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Everything You Need To Know About Fixed-Income Investing

BECU Investment Services

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If you're considering an investment opportunity, here's what you need to know to see if fixed-income investing might be right for you. Fixed-income investing involves putting funds in low-risk assets that have a fixed stream of income. This investing strategy aims to try and mitigate market risk while still generating a return.

How Fixed-Income Investing Works

Fixed-income investing means you loan money to a company, municipality, or the government. In return for the money contributed, they issue a bond, kind of like an IOU. The bonds have an interest rate attached to them, and you earn income by interest paid as a dividend over a fixed period of time or by selling the bond for more than you paid. If you hold the bond to maturity, the borrower is supposed to pay the amount borrowed.

The Different Types of Fixed-Income Investments

There are several fixed-income investment opportunities depending on your strategy. Some of these may include:

  • Bonds
    As an investor, when you purchase a bond, you are lending money to the issuer of that bond, which in some cases could be the government or a corporation. The issuers of bonds are known as the borrowers. The borrower then pays the investor a fixed interest rate (the coupon rate) for a specified period of time.
  • Money-Market Funds
    This is a type of mutual fund offered by banks and credit unions that invests in low-risk, short-term debt securities, for example, Treasury bills. If the bank is FDIC-insured, your money market account is insured up to $250,000. Credit unions like BECU have their own insurance fund, the National Credit Union Administration (NCUA), which is also secured up to $250,000.
  • Certificates of Deposit (CDs)
    A CD is a low-risk savings account offered by credit unions and banks that pays interest for a specified period of time. Typically, you agree to keep your money in the CD and not take a withdrawal until the CD matures. If you withdraw your money early, you may have to pay a penalty to the financial institution. If you purchase a CD at an FDIC-insured bank, your money is also insured up to $250,000. If you purchase through a credit union, your CD is insured by the NCUA, which safeguards up to $250,000.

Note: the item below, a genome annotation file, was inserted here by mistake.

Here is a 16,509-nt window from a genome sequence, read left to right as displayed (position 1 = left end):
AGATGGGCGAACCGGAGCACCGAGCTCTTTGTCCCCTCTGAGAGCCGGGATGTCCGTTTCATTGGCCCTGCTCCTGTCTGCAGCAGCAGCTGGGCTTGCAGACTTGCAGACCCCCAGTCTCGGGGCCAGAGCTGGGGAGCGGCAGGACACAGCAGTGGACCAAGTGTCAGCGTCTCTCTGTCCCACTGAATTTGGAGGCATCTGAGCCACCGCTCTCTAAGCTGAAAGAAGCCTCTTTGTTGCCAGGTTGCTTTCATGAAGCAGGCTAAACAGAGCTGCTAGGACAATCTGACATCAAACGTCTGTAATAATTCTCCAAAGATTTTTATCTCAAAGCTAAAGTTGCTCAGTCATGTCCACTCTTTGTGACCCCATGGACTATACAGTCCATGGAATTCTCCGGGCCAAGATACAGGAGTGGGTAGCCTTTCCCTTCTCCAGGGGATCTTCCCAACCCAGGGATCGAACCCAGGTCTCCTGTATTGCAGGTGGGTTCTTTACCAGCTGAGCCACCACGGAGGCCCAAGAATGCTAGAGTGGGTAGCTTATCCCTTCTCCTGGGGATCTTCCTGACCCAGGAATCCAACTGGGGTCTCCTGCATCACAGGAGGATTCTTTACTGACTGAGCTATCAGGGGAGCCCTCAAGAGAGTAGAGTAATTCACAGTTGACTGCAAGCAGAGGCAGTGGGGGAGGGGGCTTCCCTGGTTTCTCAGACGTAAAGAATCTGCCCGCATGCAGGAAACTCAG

• Bond Exchange-Traded Funds (ETFs)
    This type of security involves pooling your money with other investors, which is then invested into different bonds. Units of a bond ETF can be traded in real-time on exchanges during market hours. Bond ETFs pay interest to investors through a dividend. These dividends get treated as capital gains or income for tax purposes.
  • Bond Mutual Funds
    Similar to a bond ETF, a bond mutual fund is a pool of capital from investors, and the fund is professionally managed, and the capital allocated to different securities.

Risks of Fixed-Income Investing

Like any investment, there are risks associated that you should take into consideration. Some of these may include:

  • Credit Risk
    This generally becomes a factor depending on the type of security you invest in, for example, bond funds that invest in lower-quality, high-yield, or non-investment grade bonds. As an investor, do your own research and understand a fund's credit quality guidelines.
  • Liquidity Risk
    When a security is liquid, you can buy or sell investments quickly and for a price close to the asset's actual value. Liquidity risk is when you may not be able to buy or sell an investment as soon as you would like. Regarding fixed income, liquidity risk is higher for bonds with a lower credit rating, recently downgraded bonds, or bonds sold by an infrequent issuer.
  • Interest Rate Risk
    This risk will primarily come into play if you buy bonds on the secondary market, where prices can be higher or lower than the face value depending on market conditions and the economic landscape. A change in interest rate can dramatically impact bond prices.
  • Inflation Risk
    Inflation risk is the possibility that inflation rises and lowers the purchasing power of your income. If your goal is to live off your bond income, this type of risk could be concerning.
  • Call Risk
    Callable bonds allow the issuer to call or repay the bond earlier than the maturity date. Bond issuers can save money by repaying callable bonds and issuing new bonds at lower interest rates when interest rates drop. If you are a bondholder and this occurs, your interest payments end, and you receive your principal.
  • Prepayment Risk
    Prepayment risk involves the risk that the security issuer will repay the principal before the bond reaches maturity. Doing so alters the payment schedule of the bond. A typical example of this occurs with mortgage-backed bonds when a drop in the market makes refinancing very attractive for homeowners.

Talk to a Financial Advisor

Financial advisors at BECU Investment Services can help you identify your risk tolerance and determine if fixed-income investing could work for you and your financial strategy and goals. Our team will take the time to get to know you, understand your goals and plan and implement a financial and retirement strategy that's appropriate for you. Set up a complimentary consultation or call 206-439-5720 today.

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Not Insured by NCUA or Any Other Government Agency
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Not Credit Union Deposits or Obligations
May Lose Value

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